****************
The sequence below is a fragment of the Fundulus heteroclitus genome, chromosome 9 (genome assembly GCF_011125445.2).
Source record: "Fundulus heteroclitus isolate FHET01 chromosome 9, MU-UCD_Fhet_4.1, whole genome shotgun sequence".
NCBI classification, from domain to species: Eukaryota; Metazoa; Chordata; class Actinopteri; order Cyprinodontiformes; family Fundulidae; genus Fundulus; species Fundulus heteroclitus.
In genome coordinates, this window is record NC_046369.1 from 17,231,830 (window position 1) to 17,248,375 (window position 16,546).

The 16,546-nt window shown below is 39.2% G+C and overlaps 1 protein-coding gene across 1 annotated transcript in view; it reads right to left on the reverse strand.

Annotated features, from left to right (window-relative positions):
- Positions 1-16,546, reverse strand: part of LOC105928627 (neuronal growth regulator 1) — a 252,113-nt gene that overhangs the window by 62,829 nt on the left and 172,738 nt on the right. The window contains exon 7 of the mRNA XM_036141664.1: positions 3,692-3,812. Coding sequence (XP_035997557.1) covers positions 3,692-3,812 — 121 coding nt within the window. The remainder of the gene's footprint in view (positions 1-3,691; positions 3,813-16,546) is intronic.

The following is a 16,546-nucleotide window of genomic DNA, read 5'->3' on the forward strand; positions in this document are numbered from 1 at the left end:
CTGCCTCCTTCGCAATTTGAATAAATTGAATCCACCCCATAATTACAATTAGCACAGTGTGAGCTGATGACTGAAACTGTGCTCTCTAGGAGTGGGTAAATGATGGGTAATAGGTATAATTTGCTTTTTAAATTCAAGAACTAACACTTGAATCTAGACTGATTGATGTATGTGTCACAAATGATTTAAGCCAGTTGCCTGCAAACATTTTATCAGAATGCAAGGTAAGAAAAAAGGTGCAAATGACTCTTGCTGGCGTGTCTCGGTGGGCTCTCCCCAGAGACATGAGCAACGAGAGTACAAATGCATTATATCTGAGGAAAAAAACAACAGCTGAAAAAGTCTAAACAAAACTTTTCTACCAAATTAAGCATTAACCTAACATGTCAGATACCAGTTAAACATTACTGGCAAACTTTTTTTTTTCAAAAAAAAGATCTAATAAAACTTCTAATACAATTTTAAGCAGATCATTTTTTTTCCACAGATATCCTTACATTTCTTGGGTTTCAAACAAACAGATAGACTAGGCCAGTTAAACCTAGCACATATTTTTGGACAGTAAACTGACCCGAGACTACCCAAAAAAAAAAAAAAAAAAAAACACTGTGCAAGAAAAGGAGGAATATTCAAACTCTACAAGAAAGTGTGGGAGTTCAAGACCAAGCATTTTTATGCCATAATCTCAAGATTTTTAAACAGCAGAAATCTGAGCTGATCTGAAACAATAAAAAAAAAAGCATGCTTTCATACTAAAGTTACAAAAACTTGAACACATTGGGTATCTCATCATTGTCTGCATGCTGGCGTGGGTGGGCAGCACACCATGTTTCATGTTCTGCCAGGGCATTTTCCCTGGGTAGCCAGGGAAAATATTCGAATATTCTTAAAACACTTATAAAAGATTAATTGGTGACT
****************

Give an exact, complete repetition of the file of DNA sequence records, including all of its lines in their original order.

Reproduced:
The sequence below is a fragment of the Fundulus heteroclitus genome, chromosome 9 (genome assembly GCF_011125445.2).
Source record: "Fundulus heteroclitus isolate FHET01 chromosome 9, MU-UCD_Fhet_4.1, whole genome shotgun sequence".
NCBI classification, from domain to species: Eukaryota; Metazoa; Chordata; class Actinopteri; order Cyprinodontiformes; family Fundulidae; genus Fundulus; species Fundulus heteroclitus.
In genome coordinates, this window is record NC_046369.1 from 17,231,830 (window position 1) to 17,248,375 (window position 16,546).

The 16,546-nt window shown below is 39.2% G+C and overlaps 1 protein-coding gene across 1 annotated transcript in view; it reads right to left on the reverse strand.

Annotated features, from left to right (window-relative positions):
- Positions 1-16,546, reverse strand: part of LOC105928627 (neuronal growth regulator 1) — a 252,113-nt gene that overhangs the window by 62,829 nt on the left and 172,738 nt on the right. The window contains exon 7 of the mRNA XM_036141664.1: positions 3,692-3,812. Coding sequence (XP_035997557.1) covers positions 3,692-3,812 — 121 coding nt within the window. The remainder of the gene's footprint in view (positions 1-3,691; positions 3,813-16,546) is intronic.

The following is a 16,546-nucleotide window of genomic DNA, read 5'->3' on the forward strand; positions in this document are numbered from 1 at the left end:
CTGCCTCCTTCGCAATTTGAATAAATTGAATCCACCCCATAATTACAATTAGCACAGTGTGAGCTGATGACTGAAACTGTGCTCTCTAGGAGTGGGTAAATGATGGGTAATAGGTATAATTTGCTTTTTAAATTCAAGAACTAACACTTGAATCTAGACTGATTGATGTATGTGTCACAAATGATTTAAGCCAGTTGCCTGCAAACATTTTATCAGAATGCAAGGTAAGAAAAAAGGTGCAAATGACTCTTGCTGGCGTGTCTCGGTGGGCTCTCCCCAGAGACATGAGCAACGAGAGTACAAATGCATTATATCTGAGGAAAAAAACAACAGCTGAAAAAGTCTAAACAAAACTTTTCTACCAAATTAAGCATTAACCTAACATGTCAGATACCAGTTAAACATTACTGGCAAACTTTTTTTTTTCAAAAAAAAGATCTAATAAAACTTCTAATACAATTTTAAGCAGATCATTTTTTTTCCACAGATATCCTTACATTTCTTGGGTTTCAAACAAACAGATAGACTAGGCCAGTTAAACCTAGCACATATTTTTGGACAGTAAACTGACCCGAGACTACCCAAAAAAAAAAAAAAAAAAAAACACTGTGCAAGAAAAGGAGGAATATTCAAACTCTACAAGAAAGTGTGGGAGTTCAAGACCAAGCATTTTTATGCCATAATCTCAAGATTTTTAAACAGCAGAAATCTGAGCTGATCTGAAACAATAAAAAAAAAAGCATGCTTTCATACTAAAGTTACAAAAACTTGAACACATTGGGTATCTCATCATTGTCTGCATGCTGGCGTGGGTGGGCAGCACACCATGTTTCATGTTCTGCCAGGGCATTTTCCCTGGGTAGCCAGGGAAAATATTCGAATATTCTTAAAACACTTATAAAAGATTAATTGGTGACT